There was no historic perspective that could have shown them that the past was not necessarily always the same - thus there was no basis for an awareness of the possibility of future change. The only possible change in pattern of their lives would be mythic or religious. There was no earthly future that could be envisioned. They lived only in the present and the present was eternity. Few knew when they were born or how old they were. They were not aware of the month or even of the year. This information had no relevance. Life occurred in a radically different temporal framework. Our world view of the flow of time would have been alien to them to the point of incomprehensibility. This is not to suggest that we have evolved to the state of possessing a superior or "objective" perspective of time. Their framework was as functional for their era as our framework is functional for ours. Agrarian and hunter/gatherer societies did not need to divide the day into mechanically delineated segments. There was no need for temporal coordinates that were not tied directly to the natural world. The difference between day and night had far more impact in a world lacking artificial light. They would of necessity have been concerned with the physical condition of their environment. Of primary consideration would be whether or not the conditions were conducive for taking care of certain essential tasks such as hunting and planting. Of course these individuals - the same species that we are today - would have been aware of seasonal change and optimal times of the day for taking care of certain tasks. But their concept of time was inseparably related to the natural physical environment. It was not an abstraction as it has become for us.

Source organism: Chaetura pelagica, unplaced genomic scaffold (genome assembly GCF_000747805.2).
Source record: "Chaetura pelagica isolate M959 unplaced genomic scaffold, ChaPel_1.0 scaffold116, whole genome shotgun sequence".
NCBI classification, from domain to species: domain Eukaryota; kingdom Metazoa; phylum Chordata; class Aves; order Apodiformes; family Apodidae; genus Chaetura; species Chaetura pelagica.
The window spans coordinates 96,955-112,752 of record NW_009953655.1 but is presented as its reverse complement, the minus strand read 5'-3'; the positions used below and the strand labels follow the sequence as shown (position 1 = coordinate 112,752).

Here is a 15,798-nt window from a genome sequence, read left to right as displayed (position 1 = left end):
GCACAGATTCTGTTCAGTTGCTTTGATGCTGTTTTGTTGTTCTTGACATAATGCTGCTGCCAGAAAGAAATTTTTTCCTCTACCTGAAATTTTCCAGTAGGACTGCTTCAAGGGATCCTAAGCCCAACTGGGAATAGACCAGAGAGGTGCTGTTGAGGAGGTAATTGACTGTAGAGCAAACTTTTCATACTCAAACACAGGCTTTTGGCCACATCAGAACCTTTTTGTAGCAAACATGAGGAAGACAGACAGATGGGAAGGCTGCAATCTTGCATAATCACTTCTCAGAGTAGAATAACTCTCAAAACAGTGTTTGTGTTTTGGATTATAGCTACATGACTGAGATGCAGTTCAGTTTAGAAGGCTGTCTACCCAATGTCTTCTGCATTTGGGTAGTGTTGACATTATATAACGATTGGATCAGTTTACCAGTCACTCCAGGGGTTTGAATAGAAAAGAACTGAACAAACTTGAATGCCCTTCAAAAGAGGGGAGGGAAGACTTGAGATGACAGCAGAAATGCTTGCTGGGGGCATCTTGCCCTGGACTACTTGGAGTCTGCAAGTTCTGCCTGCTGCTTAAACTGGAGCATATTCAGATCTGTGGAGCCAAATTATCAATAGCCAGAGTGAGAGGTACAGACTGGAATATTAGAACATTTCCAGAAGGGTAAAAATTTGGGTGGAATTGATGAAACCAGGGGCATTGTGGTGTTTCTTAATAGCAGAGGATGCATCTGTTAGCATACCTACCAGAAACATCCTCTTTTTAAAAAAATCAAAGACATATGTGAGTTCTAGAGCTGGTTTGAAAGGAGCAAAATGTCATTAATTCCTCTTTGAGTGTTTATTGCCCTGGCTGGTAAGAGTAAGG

How we interface with the physical universe.